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Canada and India have longstanding bilateral relations built upon shared traditions of democracy, pluralism and strong interpersonal connections. Canada is home to one of the largest communities of Indian origin, with approximately 4% of Canadians being of Indian heritage (1.4 million people).
The deep cultural and political ties between Canada and India are strengthened by a growing network of official dialogues, agreements, memoranda of understanding and working groups. At the Ministerial level, Canada and India enjoy a strategic partnership underpinned by Ministerial Dialogues on:
- foreign policy
- trade and investment
At the officials level, there are regular working groups that focus on:
- science and technology
In India, Canada is represented by the High Commission of Canada in New Delhi. Canada also has Consulates General in Bengaluru, Chandigarh and Mumbai, as well as trade offices in Ahmedabad, Chennai, Hyderabad and Kolkata. In addition, Immigration, Refugees and Citizenship Canada (IRCC) has a significant presence in India; the High Commission in New Delhi is in fact home to Canada’s largest visa office abroad.
India is represented in Canada by a High Commission in Ottawa and by consulates in Toronto and Vancouver.
A priority market for Canada, in 2022, India was Canada’s 9th largest trading partner. India will be a key partner as Canada strengthens its economic links to the Indo-Pacific under a new, comprehensive strategy for the region. Canada and India are working toward a Comprehensive Economic Partnership Agreement and a Foreign Investment Promotion and Protection Agreement (FIPA), and are committed to regularly holding Ministerial Dialogue on Trade and Investment to explore ways to deepen the commercial relationship.
Canada also has an advanced suite of bilateral agreements and MOUs with India that touch on commerce, including:
- Nuclear cooperation
- Double taxation
- Science and technology
- Civil aviation
- Information and communications technologies
Canada’s commercial priorities in India are targeted at the country’s policy objectives and sectors where Canada has a comparative advantage. These priorities include:
- supporting India’s energy security and environmental ambitions through increased exports of renewable energy and clean technology, with a focus on bioenergy, wind, hydro and solar, as well as water and sewage treatment;
- helping India meet its substantial urban and transportation infrastructure needs for roads, rail, airports, ports, dams and services segments through the provision of financing, equipment, technology and engineering services;
- promoting commercial research and development and collaboration to drive innovation in sectors such as information and communications technologies, science, technology and innovation, digital industries, artificial intelligence, deep technology, machine learning and internet of things (IoT);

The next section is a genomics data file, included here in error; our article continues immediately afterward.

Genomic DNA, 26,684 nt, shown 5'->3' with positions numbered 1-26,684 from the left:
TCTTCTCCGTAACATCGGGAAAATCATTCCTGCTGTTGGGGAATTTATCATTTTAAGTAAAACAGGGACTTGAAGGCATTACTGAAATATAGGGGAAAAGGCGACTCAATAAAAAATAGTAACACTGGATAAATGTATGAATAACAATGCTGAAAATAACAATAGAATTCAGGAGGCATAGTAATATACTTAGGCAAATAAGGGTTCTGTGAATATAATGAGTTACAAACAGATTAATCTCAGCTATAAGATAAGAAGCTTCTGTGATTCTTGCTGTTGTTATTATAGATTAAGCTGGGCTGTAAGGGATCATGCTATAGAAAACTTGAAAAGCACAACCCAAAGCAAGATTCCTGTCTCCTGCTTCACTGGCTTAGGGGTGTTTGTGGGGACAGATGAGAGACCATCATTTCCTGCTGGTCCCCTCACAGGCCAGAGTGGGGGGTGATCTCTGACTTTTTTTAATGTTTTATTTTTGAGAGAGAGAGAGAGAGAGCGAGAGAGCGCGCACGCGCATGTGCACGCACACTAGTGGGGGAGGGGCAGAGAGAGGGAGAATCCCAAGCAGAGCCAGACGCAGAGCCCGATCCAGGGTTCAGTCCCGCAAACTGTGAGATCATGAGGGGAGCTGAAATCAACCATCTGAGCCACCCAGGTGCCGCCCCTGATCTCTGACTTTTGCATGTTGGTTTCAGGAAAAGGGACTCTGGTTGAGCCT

- increasing the exports of food products and fertilizers to support India’s food security needs with a focus on value-added products and expertise in food supply and cold chain management;
- focussing on opportunities for Canadian partnerships as suppliers in the Life Sciences sector to support India’s industry-leading presence in the pharmaceutical sector;
- integrating Canadian companies into India’s automotive supply chains
Since 2018, India has been the largest source country for international students in Canada. Engagement with India in education is a priority for Canada, with a focus on enhanced education and skills training through greater collaboration between Canadian and Indian educational and technical skills institutions.
After 55 years of bilateral programming in India totaling $2.39 billion, Canada’s bilateral development assistance program came to an end in 2006 following a change in Indian government policy regarding aid. However, Global Affairs Canada continues to provide development assistance to India through Indian and Canadian Non-Governmental Organizations, and through multilateral mechanisms such as the World Bank and the Asian Development Bank.
In FY 2021-2022 Canada invested nearly $76 million to support 52 international assistance projects in India. Canada’s funding primarily focused on sustainable economic development, the treatment of infectious diseases, nutrition, and renewable energy projects in vulnerable communities. Canadian funding supports civil society partners active in India including the Micronutrient Initiative, the United Nations Development Program, the United Nations Population Fund and the Multilateral Fund for the Implementation of the Montreal Protocol on Substances that Deplete the Ozone Layer. Key multilateral organizations supported by Canada that are active in India include the Asian Infrastructure Investment Bank, the World Bank, the United Nations Population Fund, UNICEF, the Global Fund to Fight AIDS, TB, and Malaria, the Gavi Vaccine Alliance, and Nutrition International.
IDRC continues to have an active presence in India with projects focusing on the links between climate change and migration; the reduction of violence against vulnerable populations; women’s rights, security and access to justice; economic opportunities for Indian workers, especially women; and improving food security. Since 1974, IDRC has programmed 638 activities worth $152.2 million in India.
Partnerships and organizations
To develop effective responses to today’s most pressing global challenges, Canada and India work closely in multilateral fora, such as:
- International Civil Aviation Organization (ICAO)
- Pacific Alliance
- United Nations (UN)
- United Nations Educational, Scientific and Cultural Organization (UNESCO)
- World Trade Organization (WTO)
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